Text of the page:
Energy saving tips for you in 2023

Within a world of high energy costs, it goes without saying that the cost-of-living crises has hit hard. Being weary and worried about energy bills increasing is a perfectly normal response. As of June 2023, 92% of households have had a steep increase in their energy bills along with food and other necessary expenditure.

This is a perfect time to save what you can throughout the warmer months when the heating is lower or even off most of the time. Having to plan in advance for the winter months is essential when keeping the costs down.

A world of pretty much everything increasing only sees one thing decreasing. The amount of household disposable income. A fall of 4.3% on average is the largest drop since the 1950’s.

Read below to see our best tips and tricks to keep your energy bills as low as possible and save you money.

Energy saving lightbulbs:

The days of Halogen or Incandescent lightbulbs are over, the use substantially more energy than an LED bulb. This is due to around 90% of the old-style bulb’s energy is immitted as heat!

With lighting equating to around 15% of total energy consumption, by replacing all your bulbs to LED could see a vast decrease in energy usage over time. LED bulbs also last around 5-10x longer than a halogen with some lasting up to 20 years. The average household could save over £100 per year just by changing all the bulbs across the house.

(Tip– Power of these LED bulbs are measured in Lumens. If the packaging states 1,000+ Lumens, this equates to 75-100 Watts in traditional bulbs).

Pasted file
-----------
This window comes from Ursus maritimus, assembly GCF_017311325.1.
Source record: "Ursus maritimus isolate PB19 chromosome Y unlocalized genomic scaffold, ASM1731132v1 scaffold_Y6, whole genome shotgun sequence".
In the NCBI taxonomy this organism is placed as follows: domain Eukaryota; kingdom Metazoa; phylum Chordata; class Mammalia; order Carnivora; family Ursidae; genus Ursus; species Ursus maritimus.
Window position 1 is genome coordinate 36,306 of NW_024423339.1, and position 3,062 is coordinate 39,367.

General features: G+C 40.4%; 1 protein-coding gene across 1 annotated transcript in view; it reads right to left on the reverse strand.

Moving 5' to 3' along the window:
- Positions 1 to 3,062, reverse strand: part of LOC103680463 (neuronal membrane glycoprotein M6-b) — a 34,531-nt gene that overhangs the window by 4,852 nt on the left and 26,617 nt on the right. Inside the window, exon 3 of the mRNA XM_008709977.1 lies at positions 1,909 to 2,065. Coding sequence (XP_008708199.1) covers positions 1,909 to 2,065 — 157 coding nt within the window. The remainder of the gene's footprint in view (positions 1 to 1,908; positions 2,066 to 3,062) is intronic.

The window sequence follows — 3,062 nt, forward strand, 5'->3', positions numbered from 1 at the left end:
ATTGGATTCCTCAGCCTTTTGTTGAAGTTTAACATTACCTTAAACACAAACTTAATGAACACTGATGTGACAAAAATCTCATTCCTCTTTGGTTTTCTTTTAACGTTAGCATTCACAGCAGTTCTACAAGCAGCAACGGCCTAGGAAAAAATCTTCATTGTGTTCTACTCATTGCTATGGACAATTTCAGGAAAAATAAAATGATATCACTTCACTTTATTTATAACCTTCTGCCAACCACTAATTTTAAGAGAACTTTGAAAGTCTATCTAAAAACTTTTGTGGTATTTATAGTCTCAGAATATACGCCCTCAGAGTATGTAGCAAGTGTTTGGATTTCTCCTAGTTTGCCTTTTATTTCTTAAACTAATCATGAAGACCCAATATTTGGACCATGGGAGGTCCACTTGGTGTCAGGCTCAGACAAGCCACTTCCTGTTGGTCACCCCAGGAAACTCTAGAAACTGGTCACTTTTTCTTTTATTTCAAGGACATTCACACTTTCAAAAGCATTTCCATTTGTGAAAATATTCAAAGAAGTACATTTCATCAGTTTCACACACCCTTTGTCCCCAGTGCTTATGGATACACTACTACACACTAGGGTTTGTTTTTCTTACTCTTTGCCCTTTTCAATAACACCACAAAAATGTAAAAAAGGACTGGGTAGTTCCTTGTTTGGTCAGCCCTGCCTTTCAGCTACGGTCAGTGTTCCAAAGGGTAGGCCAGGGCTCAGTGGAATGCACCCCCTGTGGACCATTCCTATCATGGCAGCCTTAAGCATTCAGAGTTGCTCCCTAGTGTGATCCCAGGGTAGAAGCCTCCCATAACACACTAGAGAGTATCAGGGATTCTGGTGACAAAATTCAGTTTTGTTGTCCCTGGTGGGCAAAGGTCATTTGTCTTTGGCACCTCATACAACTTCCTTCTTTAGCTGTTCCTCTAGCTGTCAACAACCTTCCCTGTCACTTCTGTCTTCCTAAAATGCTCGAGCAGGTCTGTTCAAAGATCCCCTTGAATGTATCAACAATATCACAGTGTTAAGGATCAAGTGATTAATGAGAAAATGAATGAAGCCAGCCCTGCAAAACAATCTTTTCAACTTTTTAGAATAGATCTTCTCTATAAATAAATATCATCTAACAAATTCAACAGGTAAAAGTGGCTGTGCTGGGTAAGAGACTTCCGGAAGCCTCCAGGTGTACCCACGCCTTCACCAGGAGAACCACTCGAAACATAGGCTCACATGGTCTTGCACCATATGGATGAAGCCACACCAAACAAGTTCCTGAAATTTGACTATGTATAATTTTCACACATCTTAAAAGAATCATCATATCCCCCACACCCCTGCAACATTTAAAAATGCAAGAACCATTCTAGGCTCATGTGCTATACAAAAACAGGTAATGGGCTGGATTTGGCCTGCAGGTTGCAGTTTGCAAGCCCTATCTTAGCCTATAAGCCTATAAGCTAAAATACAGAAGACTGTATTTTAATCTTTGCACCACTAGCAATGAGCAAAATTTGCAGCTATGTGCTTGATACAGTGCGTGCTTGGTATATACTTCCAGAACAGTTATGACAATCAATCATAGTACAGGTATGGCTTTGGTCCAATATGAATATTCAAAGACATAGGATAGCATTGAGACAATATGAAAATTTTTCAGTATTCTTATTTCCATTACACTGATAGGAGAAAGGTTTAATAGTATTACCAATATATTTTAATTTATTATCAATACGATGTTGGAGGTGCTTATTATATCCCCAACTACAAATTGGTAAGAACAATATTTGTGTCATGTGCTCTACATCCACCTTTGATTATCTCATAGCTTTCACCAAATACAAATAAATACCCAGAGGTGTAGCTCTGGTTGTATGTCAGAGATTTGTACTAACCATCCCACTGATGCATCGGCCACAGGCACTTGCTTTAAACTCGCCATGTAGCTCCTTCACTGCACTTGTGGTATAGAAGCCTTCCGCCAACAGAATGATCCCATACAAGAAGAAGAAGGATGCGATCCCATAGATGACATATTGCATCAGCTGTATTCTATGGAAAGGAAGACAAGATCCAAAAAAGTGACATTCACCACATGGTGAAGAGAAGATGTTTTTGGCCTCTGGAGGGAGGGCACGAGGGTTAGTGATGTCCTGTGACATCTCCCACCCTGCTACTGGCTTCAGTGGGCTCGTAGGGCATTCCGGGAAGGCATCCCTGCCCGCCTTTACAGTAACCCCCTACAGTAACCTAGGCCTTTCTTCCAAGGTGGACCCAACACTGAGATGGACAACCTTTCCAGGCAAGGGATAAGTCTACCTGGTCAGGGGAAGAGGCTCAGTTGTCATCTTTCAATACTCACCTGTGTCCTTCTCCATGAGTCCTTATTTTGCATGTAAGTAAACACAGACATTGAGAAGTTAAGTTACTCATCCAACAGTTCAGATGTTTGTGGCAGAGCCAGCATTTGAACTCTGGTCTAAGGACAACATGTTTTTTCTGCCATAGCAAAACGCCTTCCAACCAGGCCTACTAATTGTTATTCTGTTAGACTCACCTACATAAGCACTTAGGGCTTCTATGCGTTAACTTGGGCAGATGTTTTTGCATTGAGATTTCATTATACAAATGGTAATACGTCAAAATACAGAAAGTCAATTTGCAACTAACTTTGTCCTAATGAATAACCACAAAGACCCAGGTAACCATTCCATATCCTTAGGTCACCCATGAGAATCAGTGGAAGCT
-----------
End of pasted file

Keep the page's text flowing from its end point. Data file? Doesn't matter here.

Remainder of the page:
Household draft prevention:

This is such a simple process, and one that gets overlooked a lot of the time. Take some time to track down any drafts in your home. These often appear around window frames, doors, letterboxes, and lofts (Lofts also cause large drafts but we will cover this on its own below-It’s an easy one).

(Tip– chimneys are drafty by definition, just by covering the opening up when the fire is not in use makes a huge difference).

You can prevent these from happening easily with some simple products such as door seals, draught excluders, self-adhesive strips, and door thresholds. All these products are fairly cheap in comparison to some energy saving products on the market and will make a difference in bills but also make your home feel more comfortable. 

(Tip-Get this all done in the summer months preparing your home for winter!)

Turn your thermostat down:

This may seem like an obvious one but by turning down your thermostat by just 1 degree can save over £120 per year on average. This is a huge saving for such a small change, Energy Saving Trust recommends you should set it to the “lowest comfortable temperature”.

(Tip-A thermostat set to 18 degrees Celsius is the ample temperature stated by the World Health Organisation).

Don’t overfill your kettle:

This is a massive waste of energy for a lot of households out there. Kettles use a vast amount of energy and lots of it is wasted when the kettle is over filled. According to Ideal Home, Kettles that are full take around 3.5 minutes and can cost around 7-10p per boil. Where-as if the kettle is boiling just 2 cups full of water, it will take an average of 40-50 seconds and not use an much energy. This will cost around 1.75p. A small amount of money, yet a huge difference between the two figures.

(Tip-once the kettle has been boiled, fill it back up to where it was, a couple of cups full. This will warm up slowly due to the remaining water being boiling and the kettle itself being hot and retaining the heat. This will lead to less energy used next time it’s boiled).

Wash fuller loads on a lower setting: